Accelerating deforestation in many tropical countries with the concomitant loss of plant species diversity incites increasing international concern. Until very recently, international environmental law tended to regard natural plant species as a "common heritage," a universal resource immune to private property claims. This common heritage approach to the problem of biodiversity loss has left the majority of plant species in a jurisprudential void, unprotected by property rights and subject to conflicting claims by countries with divergent goals. Unrelieved economic pressures force impoverished peoples in species-rich developing nations to resort to activities that ravage the forests, and the tragedy of biodiversity loss continues to play itself out on the global commons.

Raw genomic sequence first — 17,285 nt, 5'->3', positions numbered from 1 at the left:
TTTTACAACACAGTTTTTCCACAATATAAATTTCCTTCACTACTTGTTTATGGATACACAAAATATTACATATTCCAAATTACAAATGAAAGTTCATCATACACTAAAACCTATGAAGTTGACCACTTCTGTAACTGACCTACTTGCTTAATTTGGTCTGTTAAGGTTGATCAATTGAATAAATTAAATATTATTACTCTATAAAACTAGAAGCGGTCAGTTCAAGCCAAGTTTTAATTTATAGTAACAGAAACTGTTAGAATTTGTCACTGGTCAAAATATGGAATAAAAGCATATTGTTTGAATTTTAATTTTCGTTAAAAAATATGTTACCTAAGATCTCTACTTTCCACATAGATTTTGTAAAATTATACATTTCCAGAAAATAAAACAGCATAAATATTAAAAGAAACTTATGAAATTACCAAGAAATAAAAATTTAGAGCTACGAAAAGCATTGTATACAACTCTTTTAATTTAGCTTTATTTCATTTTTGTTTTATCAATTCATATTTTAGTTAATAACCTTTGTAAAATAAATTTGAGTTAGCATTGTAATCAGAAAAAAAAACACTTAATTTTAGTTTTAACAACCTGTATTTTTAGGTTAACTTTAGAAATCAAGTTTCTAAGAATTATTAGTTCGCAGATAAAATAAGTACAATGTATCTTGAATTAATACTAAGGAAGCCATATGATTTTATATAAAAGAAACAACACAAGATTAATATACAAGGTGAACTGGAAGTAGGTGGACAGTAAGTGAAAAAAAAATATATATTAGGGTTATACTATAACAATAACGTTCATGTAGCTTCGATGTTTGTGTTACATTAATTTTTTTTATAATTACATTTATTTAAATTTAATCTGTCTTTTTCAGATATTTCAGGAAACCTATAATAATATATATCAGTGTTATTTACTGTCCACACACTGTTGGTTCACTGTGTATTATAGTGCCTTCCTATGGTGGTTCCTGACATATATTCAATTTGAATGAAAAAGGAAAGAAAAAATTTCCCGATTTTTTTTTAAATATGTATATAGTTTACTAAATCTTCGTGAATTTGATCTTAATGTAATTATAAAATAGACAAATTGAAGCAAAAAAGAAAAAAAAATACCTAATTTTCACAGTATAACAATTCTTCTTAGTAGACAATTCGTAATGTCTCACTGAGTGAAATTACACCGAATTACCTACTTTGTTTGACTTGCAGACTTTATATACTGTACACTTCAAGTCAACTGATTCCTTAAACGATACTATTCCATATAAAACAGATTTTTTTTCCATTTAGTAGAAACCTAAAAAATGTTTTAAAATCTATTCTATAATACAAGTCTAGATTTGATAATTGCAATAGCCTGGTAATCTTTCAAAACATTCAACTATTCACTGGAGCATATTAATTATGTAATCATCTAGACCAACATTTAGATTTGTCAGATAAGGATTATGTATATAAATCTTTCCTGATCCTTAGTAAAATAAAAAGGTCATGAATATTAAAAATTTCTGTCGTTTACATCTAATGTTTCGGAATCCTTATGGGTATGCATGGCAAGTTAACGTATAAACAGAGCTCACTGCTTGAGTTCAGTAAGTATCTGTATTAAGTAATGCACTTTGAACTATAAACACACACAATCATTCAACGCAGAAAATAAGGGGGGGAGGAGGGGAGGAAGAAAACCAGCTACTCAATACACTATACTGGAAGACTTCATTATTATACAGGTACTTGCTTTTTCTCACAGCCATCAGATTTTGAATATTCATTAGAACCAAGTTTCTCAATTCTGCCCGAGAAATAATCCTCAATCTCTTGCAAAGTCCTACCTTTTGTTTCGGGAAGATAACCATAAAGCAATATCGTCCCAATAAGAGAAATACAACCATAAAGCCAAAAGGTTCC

Rebecca L. Margulies,
Protecting Biodiversity: Recognizing International Intellectual Property Rights in Plant Genetic Resources,
Mich. J. Int'l L.
Available at: http://repository.law.umich.edu/mjil/vol14/iss2/4